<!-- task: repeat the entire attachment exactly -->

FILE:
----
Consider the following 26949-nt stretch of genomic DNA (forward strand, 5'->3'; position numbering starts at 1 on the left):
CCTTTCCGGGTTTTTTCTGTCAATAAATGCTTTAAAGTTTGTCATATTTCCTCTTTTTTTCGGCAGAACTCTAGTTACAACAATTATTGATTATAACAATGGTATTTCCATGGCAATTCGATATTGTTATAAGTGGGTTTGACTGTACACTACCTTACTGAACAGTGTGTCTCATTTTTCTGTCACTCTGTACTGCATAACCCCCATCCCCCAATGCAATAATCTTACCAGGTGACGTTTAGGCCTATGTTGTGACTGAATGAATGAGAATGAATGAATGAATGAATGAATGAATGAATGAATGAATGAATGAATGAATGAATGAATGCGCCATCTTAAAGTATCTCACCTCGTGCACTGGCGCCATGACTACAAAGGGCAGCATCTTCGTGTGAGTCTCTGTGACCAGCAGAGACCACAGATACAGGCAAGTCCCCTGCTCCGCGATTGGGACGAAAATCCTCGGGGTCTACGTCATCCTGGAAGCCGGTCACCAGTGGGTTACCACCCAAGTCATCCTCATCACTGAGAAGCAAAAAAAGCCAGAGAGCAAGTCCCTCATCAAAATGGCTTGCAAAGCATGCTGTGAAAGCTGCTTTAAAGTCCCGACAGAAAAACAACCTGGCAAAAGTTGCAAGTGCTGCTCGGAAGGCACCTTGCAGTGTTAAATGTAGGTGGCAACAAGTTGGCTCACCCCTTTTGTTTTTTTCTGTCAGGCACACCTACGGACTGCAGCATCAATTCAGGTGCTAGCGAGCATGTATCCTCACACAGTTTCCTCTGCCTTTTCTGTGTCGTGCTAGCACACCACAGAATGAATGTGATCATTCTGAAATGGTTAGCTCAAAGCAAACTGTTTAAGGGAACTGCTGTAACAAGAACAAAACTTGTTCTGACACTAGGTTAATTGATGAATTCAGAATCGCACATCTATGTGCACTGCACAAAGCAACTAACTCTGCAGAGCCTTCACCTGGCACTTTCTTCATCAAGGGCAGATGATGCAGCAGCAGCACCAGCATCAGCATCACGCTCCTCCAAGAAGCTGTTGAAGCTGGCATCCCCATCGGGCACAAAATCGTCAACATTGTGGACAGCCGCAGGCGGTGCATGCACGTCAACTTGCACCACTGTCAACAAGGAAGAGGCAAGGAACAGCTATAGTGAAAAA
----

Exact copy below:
Consider the following 26949-nt stretch of genomic DNA (forward strand, 5'->3'; position numbering starts at 1 on the left):
CCTTTCCGGGTTTTTTCTGTCAATAAATGCTTTAAAGTTTGTCATATTTCCTCTTTTTTTCGGCAGAACTCTAGTTACAACAATTATTGATTATAACAATGGTATTTCCATGGCAATTCGATATTGTTATAAGTGGGTTTGACTGTACACTACCTTACTGAACAGTGTGTCTCATTTTTCTGTCACTCTGTACTGCATAACCCCCATCCCCCAATGCAATAATCTTACCAGGTGACGTTTAGGCCTATGTTGTGACTGAATGAATGAGAATGAATGAATGAATGAATGAATGAATGAATGAATGAATGAATGAATGAATGAATGAATGCGCCATCTTAAAGTATCTCACCTCGTGCACTGGCGCCATGACTACAAAGGGCAGCATCTTCGTGTGAGTCTCTGTGACCAGCAGAGACCACAGATACAGGCAAGTCCCCTGCTCCGCGATTGGGACGAAAATCCTCGGGGTCTACGTCATCCTGGAAGCCGGTCACCAGTGGGTTACCACCCAAGTCATCCTCATCACTGAGAAGCAAAAAAAGCCAGAGAGCAAGTCCCTCATCAAAATGGCTTGCAAAGCATGCTGTGAAAGCTGCTTTAAAGTCCCGACAGAAAAACAACCTGGCAAAAGTTGCAAGTGCTGCTCGGAAGGCACCTTGCAGTGTTAAATGTAGGTGGCAACAAGTTGGCTCACCCCTTTTGTTTTTTTCTGTCAGGCACACCTACGGACTGCAGCATCAATTCAGGTGCTAGCGAGCATGTATCCTCACACAGTTTCCTCTGCCTTTTCTGTGTCGTGCTAGCACACCACAGAATGAATGTGATCATTCTGAAATGGTTAGCTCAAAGCAAACTGTTTAAGGGAACTGCTGTAACAAGAACAAAACTTGTTCTGACACTAGGTTAATTGATGAATTCAGAATCGCACATCTATGTGCACTGCACAAAGCAACTAACTCTGCAGAGCCTTCACCTGGCACTTTCTTCATCAAGGGCAGATGATGCAGCAGCAGCACCAGCATCAGCATCACGCTCCTCCAAGAAGCTGTTGAAGCTGGCATCCCCATCGGGCACAAAATCGTCAACATTGTGGACAGCCGCAGGCGGTGCATGCACGTCAACTTGCACCACTGTCAACAAGGAAGAGGCAAGGAACAGCTATAGTGAAAAA